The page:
Laboratory of Skin Aging and Cancer Prevention

Head of laboratory : Gian-Paolo Dotto, M.D., Ph.D.

Department of Biochemistry, University of Lausanne, CH; Cutaneous Biology Research Center, Mass. Gen. Hosp., Boston, Mass.

Research Program Overview :

Photo by Liv Bruce on Unsplash

Cancer risk is exponentially increasing with aging and aging-related diseases. Cumulative exposure to environmental agents are connected with increased cancer risk.  There are significant sex-related differences in aging that may contribute to sexual dimorphism in cancer susceptibility.

Aging has been connected with senescence of cells, which can function both as a fail safe mechanism against cancer development but also facilitate this process. The dual tumor-suppressing and -promoting function of cellular senescence depends on cell types and cell-cell interactions. 

Cancers do not arise solely from a single deregulated group of cells but rather as a combined result of alterations in tissues and organs associated with the aging and cellular senescence processes in widespreading cancer fields.

Within this context, our main research focuses on genetic and epigenetic determinants of field cancerisation, a very frequent condition consisting of multifocal and recurrent lesions at various stages of neoplastic progression connected with widespread aging-associated changes of surrounding tissues.

We focus on field cancerization of the skin, as a benchmark of major clinical significance. We are exploring genetic and epigenetic determinants of squamous cell carcinoma and melanoma development, with a specific focus on precursor lesions and their risk of malignant conversion.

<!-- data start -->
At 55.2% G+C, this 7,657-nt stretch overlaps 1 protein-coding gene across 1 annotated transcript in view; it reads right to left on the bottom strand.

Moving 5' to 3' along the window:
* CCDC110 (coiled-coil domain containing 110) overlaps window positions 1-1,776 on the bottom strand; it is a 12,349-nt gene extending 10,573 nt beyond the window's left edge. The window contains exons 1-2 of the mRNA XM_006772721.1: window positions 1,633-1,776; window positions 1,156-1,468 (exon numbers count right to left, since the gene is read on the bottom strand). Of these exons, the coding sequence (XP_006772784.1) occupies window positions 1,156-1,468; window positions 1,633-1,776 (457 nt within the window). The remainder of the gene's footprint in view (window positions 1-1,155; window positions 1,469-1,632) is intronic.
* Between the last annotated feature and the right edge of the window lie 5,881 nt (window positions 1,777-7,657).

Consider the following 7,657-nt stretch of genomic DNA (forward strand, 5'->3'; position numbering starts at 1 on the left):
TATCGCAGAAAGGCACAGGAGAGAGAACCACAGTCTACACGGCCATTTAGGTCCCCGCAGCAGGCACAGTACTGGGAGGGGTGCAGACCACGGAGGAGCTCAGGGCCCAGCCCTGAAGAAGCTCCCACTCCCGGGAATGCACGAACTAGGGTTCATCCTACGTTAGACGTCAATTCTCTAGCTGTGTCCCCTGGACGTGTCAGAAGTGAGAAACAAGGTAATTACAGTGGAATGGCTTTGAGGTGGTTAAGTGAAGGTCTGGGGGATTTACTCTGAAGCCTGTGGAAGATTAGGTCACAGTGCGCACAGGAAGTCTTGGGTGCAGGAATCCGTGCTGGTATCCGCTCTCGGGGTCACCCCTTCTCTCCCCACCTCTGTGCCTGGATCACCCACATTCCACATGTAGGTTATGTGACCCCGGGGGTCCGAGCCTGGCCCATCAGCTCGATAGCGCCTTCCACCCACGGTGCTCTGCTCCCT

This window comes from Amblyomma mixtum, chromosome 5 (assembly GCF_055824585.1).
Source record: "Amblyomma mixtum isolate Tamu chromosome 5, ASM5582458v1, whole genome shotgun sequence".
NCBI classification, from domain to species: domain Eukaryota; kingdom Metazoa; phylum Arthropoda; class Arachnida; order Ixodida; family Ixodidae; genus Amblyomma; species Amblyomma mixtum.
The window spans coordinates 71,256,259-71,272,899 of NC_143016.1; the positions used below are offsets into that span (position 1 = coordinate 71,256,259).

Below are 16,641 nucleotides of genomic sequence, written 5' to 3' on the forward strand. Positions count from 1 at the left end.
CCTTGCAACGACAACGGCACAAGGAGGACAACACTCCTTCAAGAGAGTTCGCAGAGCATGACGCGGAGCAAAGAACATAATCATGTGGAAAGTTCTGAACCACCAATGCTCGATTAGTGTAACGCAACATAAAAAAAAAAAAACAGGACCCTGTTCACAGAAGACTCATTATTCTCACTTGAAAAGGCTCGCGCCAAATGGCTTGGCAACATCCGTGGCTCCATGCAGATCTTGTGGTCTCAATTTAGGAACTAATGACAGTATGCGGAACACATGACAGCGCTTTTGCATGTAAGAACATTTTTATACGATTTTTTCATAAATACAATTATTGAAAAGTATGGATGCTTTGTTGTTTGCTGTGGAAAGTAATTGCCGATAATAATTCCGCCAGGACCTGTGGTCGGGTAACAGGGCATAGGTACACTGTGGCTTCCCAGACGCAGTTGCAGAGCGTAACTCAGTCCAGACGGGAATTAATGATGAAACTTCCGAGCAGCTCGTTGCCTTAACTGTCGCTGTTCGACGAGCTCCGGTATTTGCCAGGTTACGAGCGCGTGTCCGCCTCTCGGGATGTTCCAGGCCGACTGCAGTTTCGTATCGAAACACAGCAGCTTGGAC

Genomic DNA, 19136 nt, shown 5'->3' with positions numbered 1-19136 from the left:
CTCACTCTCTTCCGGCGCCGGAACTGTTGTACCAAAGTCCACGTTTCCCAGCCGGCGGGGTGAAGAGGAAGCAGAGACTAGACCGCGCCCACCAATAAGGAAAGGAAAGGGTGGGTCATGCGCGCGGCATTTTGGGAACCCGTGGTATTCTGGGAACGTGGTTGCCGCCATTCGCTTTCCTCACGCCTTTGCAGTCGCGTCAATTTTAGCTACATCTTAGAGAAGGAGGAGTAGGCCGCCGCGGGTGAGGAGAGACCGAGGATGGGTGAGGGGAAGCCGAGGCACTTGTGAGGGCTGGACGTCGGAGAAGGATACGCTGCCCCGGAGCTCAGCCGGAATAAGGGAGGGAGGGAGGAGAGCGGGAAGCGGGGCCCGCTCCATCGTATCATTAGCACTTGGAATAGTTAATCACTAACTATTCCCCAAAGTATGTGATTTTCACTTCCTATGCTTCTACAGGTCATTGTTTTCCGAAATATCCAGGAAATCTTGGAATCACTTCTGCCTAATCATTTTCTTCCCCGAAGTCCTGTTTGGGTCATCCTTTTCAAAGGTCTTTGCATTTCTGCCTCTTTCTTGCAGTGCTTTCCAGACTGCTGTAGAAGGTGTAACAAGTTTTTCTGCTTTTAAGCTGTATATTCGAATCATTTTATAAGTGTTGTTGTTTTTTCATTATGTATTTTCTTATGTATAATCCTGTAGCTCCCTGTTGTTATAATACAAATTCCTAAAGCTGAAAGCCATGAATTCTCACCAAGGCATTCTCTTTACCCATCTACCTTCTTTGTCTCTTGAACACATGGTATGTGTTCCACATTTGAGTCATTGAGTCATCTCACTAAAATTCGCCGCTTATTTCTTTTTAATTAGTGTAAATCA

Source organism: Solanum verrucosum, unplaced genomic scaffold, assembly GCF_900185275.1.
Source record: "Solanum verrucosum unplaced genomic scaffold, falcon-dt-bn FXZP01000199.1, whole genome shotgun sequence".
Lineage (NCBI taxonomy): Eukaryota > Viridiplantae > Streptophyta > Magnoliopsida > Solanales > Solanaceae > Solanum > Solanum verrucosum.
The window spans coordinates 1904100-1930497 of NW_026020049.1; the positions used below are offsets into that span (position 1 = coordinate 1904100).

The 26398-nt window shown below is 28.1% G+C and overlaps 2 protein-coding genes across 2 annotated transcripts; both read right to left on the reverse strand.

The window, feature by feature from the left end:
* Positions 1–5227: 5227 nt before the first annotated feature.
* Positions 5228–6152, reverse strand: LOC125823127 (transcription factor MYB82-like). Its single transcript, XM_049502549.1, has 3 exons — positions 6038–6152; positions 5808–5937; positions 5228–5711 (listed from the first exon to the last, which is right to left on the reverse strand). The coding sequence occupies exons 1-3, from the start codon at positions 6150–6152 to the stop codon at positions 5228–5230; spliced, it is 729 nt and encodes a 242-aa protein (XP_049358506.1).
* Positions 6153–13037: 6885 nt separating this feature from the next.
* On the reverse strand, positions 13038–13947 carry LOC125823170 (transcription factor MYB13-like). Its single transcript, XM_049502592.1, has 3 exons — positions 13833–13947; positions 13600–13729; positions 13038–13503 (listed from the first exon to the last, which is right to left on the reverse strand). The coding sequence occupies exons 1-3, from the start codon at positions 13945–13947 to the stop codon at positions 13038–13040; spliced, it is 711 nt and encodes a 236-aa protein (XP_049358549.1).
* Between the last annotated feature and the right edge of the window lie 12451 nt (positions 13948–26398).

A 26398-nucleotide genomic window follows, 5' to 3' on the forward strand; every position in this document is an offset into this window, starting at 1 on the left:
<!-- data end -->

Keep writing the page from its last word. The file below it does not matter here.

In this context, we are exploring genetic and epigenetic determinants of cancer variability across gender and race. This is a topic of great interest as there are significant differences in cancer susceptibility between individuals of different sex and race that cannot solely be attributed to socioeconomic and behavioural factors and instead, are the likely result of an interplay with biological factors.

Cloccchiatti el al., JCI 2014

Field Cancerization : bad seed / bad soil hypothesis. Environmental insults, like UV irradiation or smoke, can target both epithelial and stromal compartments of organs such as skin, head/neck, lung, bladder or breast, with ensuing genetic and/or epigenetic changes. Establishment and spreading of “cancer fields” is the likely result of an interplay between epithelial and stromal alterations, with the latter playing an equally important and possibly primary role. The situation leading to multifocal and recurrent neoplastic lesions may be analogous to that of a bad plant difficult to eradicate.  This may be due to roots deeply embedded in the terrain or the spreading of bad multiple seeds, growing in the presence of a permissive or favorable soil. An alternative possibility with important conceptual implications is that the main problem is the soil itself. A bad soil could corrupt properties of otherwise perfectly good plants or seeds. According to this view, unless the soil is corrected, various forms of prevention and intervention would be of little or no use.

Recent Highlights

NOTCH1 gene amplification promotes expansion of Cancer Associated Fibroblast populations in human skin, Katarkar, Bottoni et al., Nature Communication, 2020

Sustained Androgen Receptor signaling is a determinant of melanoma cell growth potential and tumorigenesis. Ma, Ghosh et al., J. Exp. Med. 2020/2021


Sandro Goruppi

Soumitra Ghosh

Jovan Isma

Esther Revai Lechtich

Atul Katarkar

Min Ma

Berna Ozdemir

Luigi Mazzeo

Tatiana Proust

Anastasia Samarkina

Beatrice Tassone

Markus Kirolos Youssef

Representative papers (out of 111)